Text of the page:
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GCSE English will no longer be handwritten under exam board plans

March 19, 2024

Original Article:

GCSE English exams will no longer need to be handwritten under plans by one of the country’s largest assessment boards.

From 2025, pupils taking both English Language and English Literature with the exam board Edexcel will be allowed to type their answers.

The move, which experts have warned must not signify the beginning of the end of handwriting for children, aims to make it easier for pupils to edit their answers and simpler for papers to be marked.

Up to 125,000 GCSE English candidates – around 20 per cent – will have the choice to complete their exam either on-screen or by hand under the plans which are being reviewed by the Department for Education and Ofqual.

Pearson, the company which runs Edexcel, hopes to be able to offer an on-screen option for all GCSEs by 2030 to increase accessibility for students.

‘Benefits all students’
Sharon Hague, the managing director for Pearson Schools, said: “On-screen is a better experience for students who need accessibility adjustments.

“Students can zoom in to increase font size and choose colour filters on-screen during exams, something their schools or colleges would otherwise need to request in advance of their exams.”

She added: “On-screen brings benefits for all students too. They can highlight and annotate information, cut and paste text and make easy edits to their answers.

“It’s what many students are used to doing when they work at home and in the classroom, and it’s undoubtedly how they will work in their careers too.

“Students are asking for the choice to take exams onscreen. In summer 2023 we had 15,000 typed responses for GCSE English alone as part of access arrangements or a preferred way of working.

“We fully welcome continuing the important discussion on the investment and support required to ensure all schools can be in a position to offer on-screen options. This is a whole sector challenge and we will play our part.”

Warning of loss in handwriting skills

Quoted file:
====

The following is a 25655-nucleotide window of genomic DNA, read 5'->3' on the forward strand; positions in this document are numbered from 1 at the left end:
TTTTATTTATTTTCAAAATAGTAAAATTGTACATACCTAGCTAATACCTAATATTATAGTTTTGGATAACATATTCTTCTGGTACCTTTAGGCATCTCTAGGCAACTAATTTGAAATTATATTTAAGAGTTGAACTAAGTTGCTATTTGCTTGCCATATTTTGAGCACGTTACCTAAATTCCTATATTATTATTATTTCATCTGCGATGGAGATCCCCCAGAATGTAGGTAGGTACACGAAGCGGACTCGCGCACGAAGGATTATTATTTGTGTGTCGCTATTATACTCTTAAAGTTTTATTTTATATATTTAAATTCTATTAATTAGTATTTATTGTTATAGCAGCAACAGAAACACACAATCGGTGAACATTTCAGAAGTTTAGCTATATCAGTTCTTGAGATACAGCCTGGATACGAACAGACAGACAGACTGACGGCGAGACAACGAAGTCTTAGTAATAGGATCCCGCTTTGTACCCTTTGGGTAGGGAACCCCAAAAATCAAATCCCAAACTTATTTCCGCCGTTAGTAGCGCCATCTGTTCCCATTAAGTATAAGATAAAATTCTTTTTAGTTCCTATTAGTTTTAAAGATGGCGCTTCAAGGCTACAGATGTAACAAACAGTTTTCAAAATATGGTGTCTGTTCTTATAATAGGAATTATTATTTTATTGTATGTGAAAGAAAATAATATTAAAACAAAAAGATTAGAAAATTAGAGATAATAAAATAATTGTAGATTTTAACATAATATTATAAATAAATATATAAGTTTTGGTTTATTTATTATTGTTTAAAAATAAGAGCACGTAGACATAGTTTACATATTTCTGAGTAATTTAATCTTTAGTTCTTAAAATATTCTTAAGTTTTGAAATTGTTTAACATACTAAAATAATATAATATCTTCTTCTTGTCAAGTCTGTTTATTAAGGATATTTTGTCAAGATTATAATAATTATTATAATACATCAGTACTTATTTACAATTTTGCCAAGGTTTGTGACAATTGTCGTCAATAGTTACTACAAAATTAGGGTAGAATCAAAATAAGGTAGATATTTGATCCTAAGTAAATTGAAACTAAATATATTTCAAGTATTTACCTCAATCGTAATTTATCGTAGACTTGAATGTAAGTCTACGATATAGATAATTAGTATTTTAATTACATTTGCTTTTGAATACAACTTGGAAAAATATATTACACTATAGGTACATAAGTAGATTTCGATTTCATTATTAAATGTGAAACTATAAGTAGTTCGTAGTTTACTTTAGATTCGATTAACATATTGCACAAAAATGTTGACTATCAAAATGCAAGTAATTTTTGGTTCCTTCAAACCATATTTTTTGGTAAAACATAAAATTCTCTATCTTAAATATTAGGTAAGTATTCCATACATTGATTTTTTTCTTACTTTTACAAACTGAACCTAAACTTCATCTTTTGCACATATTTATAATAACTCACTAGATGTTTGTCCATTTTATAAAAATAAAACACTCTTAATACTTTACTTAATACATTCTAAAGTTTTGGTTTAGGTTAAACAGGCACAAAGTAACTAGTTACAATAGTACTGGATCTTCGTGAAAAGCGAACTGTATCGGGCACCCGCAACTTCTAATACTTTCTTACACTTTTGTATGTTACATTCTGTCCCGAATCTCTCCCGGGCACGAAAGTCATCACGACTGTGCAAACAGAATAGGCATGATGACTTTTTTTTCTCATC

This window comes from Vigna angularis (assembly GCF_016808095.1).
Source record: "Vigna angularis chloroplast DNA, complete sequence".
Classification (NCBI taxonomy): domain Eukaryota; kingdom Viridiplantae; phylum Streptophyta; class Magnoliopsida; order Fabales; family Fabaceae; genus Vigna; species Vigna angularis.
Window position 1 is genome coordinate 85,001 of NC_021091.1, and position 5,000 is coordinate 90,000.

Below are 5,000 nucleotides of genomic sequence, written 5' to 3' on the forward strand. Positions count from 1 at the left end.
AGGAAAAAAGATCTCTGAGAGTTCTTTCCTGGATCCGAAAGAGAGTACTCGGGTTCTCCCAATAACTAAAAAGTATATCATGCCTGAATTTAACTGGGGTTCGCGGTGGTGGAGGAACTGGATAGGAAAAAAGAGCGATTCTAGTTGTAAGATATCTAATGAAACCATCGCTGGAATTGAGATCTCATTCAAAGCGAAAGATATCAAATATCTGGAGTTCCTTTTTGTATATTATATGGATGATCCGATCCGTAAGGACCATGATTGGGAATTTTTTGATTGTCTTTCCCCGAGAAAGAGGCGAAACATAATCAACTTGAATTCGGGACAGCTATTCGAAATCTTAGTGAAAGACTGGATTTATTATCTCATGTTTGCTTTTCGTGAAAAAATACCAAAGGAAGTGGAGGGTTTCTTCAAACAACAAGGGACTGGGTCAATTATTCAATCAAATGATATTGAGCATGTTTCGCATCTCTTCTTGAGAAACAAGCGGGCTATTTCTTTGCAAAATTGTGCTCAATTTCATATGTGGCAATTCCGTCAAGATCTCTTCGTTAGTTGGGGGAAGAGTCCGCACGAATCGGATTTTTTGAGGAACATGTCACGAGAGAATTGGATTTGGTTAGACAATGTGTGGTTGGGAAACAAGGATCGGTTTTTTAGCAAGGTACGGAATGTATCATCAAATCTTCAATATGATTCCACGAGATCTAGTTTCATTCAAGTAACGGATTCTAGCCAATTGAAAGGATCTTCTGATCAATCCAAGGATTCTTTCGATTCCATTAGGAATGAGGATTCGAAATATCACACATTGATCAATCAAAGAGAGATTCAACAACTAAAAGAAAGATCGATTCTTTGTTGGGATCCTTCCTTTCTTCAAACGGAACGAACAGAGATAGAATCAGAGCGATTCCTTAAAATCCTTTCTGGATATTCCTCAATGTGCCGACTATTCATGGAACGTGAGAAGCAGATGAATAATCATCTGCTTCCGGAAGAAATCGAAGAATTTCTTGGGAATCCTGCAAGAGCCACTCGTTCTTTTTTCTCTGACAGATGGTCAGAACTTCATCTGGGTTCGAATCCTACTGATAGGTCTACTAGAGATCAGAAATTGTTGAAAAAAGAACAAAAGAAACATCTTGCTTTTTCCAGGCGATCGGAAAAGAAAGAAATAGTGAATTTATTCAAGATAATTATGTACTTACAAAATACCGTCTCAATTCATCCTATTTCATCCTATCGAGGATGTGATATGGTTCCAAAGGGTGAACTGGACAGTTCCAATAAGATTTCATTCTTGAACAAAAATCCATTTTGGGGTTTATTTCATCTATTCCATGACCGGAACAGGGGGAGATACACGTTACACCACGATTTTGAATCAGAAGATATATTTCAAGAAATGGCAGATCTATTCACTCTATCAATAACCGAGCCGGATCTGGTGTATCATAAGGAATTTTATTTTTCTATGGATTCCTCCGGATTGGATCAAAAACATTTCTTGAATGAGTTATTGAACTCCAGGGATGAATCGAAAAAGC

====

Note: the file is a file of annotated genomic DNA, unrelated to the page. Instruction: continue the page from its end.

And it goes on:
However, experts stressed the importance of maintaining handwriting as part of children’s “literacy toolbox” and warned of the dangers of the loss of the skill.

Mellissa Prunty, the chair of the National Handwriting Association and divisional lead for occupational therapy at Brunel University, told The Telegraph: “Handwriting is very important for young children when learning to read and spell.

“It has a deeper level of processing as you have to map the sound of a letter, to the visual representation of the letter and then produce the sequence of strokes to write the letter. It supports these early literacy skills.”

She added that educators must therefore promote a “hybrid world where we have a number of skills in our literacy toolbox, the ability to write by hand, type and of course text. It is not about one over the other”.

It comes as a number of the UK’s major exam boards have taken steps towards digital assessment.

Last month, Oxford, Cambridge and RSA Examinations announced it would offer a digitally assessed GCSE in computer science for pupils starting their course next year.

Meanwhile, AQA, the country’s largest exam board, is aiming to roll out on-screen exams and it hopes that students will sit at least one major subject digitally by 2030.

The reading and listening components of GCSE Italian and Polish would be the first to move to digital exams in 2026, according to the proposals by AQA.

Disadvantage gap a challenge
Headteachers have warned of the dangers of a move to online assessments widening the disadvantage gap between pupils.

Geoff Barton, the general secretary of the Association of School and College Leaders, said: “The move towards online assessment is positive and overdue, but does not come without challenges – including the ongoing disadvantage gap between those who may have more access to technology at home and therefore more familiarity with its demands.

“It’s vital that schools are clearly guided through this process and have the necessary resources to put in place the digital infrastructure they need to deliver online exams going forward.”

Peter Thomas, a former GCSE principal examiner and a spokesperson for the National Association for the Teaching of English, told The Telegraph: “The move to online is worrying because it puts a premium on those kids who have the facility for keyboarding as a form of written communication.

“Lots of kids are whizzes at using a keyboard for gaming and leave parents mystified by their expertise. But when it comes to reproducing the conventional communications in sentences and paragraphs I think that the QWERTY board is not as familiar to them as other forms of digital communication.”

He added: “I think it would be better to have sloppy handwriting in an exam and have speed than to hold everything up to get the same sort of response required on a keyboard.”

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